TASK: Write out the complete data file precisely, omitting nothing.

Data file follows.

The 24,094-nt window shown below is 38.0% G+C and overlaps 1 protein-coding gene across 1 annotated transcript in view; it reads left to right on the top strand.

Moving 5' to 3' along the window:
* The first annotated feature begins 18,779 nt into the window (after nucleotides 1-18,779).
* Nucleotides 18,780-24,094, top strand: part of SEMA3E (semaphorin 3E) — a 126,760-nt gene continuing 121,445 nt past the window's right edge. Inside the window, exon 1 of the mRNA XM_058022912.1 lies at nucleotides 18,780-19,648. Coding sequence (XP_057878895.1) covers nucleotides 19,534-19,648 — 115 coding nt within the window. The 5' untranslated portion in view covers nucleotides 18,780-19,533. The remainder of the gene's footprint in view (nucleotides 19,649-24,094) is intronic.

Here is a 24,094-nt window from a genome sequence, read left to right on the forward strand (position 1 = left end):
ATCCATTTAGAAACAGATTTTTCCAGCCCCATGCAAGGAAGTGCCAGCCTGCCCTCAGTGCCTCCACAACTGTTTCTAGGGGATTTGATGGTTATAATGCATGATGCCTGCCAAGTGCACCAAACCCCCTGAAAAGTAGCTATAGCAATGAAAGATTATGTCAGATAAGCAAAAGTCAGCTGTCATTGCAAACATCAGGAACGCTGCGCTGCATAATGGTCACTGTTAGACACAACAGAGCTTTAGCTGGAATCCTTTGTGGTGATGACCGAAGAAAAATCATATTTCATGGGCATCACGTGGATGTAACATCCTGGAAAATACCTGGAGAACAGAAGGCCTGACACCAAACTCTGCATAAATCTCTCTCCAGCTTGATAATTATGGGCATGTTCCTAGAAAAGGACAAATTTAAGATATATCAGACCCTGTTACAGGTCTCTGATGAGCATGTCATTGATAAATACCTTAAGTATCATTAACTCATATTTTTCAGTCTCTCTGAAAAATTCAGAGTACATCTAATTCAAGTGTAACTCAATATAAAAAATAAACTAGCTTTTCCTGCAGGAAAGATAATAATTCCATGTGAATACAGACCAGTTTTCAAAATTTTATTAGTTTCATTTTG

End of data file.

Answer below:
The 24,094-nt window shown below is 38.0% G+C and overlaps 1 protein-coding gene across 1 annotated transcript in view; it reads left to right on the top strand.

Moving 5' to 3' along the window:
* The first annotated feature begins 18,779 nt into the window (after nucleotides 1-18,779).
* Nucleotides 18,780-24,094, top strand: part of SEMA3E (semaphorin 3E) — a 126,760-nt gene continuing 121,445 nt past the window's right edge. Inside the window, exon 1 of the mRNA XM_058022912.1 lies at nucleotides 18,780-19,648. Coding sequence (XP_057878895.1) covers nucleotides 19,534-19,648 — 115 coding nt within the window. The 5' untranslated portion in view covers nucleotides 18,780-19,533. The remainder of the gene's footprint in view (nucleotides 19,649-24,094) is intronic.

Here is a 24,094-nt window from a genome sequence, read left to right on the forward strand (position 1 = left end):
ATCCATTTAGAAACAGATTTTTCCAGCCCCATGCAAGGAAGTGCCAGCCTGCCCTCAGTGCCTCCACAACTGTTTCTAGGGGATTTGATGGTTATAATGCATGATGCCTGCCAAGTGCACCAAACCCCCTGAAAAGTAGCTATAGCAATGAAAGATTATGTCAGATAAGCAAAAGTCAGCTGTCATTGCAAACATCAGGAACGCTGCGCTGCATAATGGTCACTGTTAGACACAACAGAGCTTTAGCTGGAATCCTTTGTGGTGATGACCGAAGAAAAATCATATTTCATGGGCATCACGTGGATGTAACATCCTGGAAAATACCTGGAGAACAGAAGGCCTGACACCAAACTCTGCATAAATCTCTCTCCAGCTTGATAATTATGGGCATGTTCCTAGAAAAGGACAAATTTAAGATATATCAGACCCTGTTACAGGTCTCTGATGAGCATGTCATTGATAAATACCTTAAGTATCATTAACTCATATTTTTCAGTCTCTCTGAAAAATTCAGAGTACATCTAATTCAAGTGTAACTCAATATAAAAAATAAACTAGCTTTTCCTGCAGGAAAGATAATAATTCCATGTGAATACAGACCAGTTTTCAAAATTTTATTAGTTTCATTTTG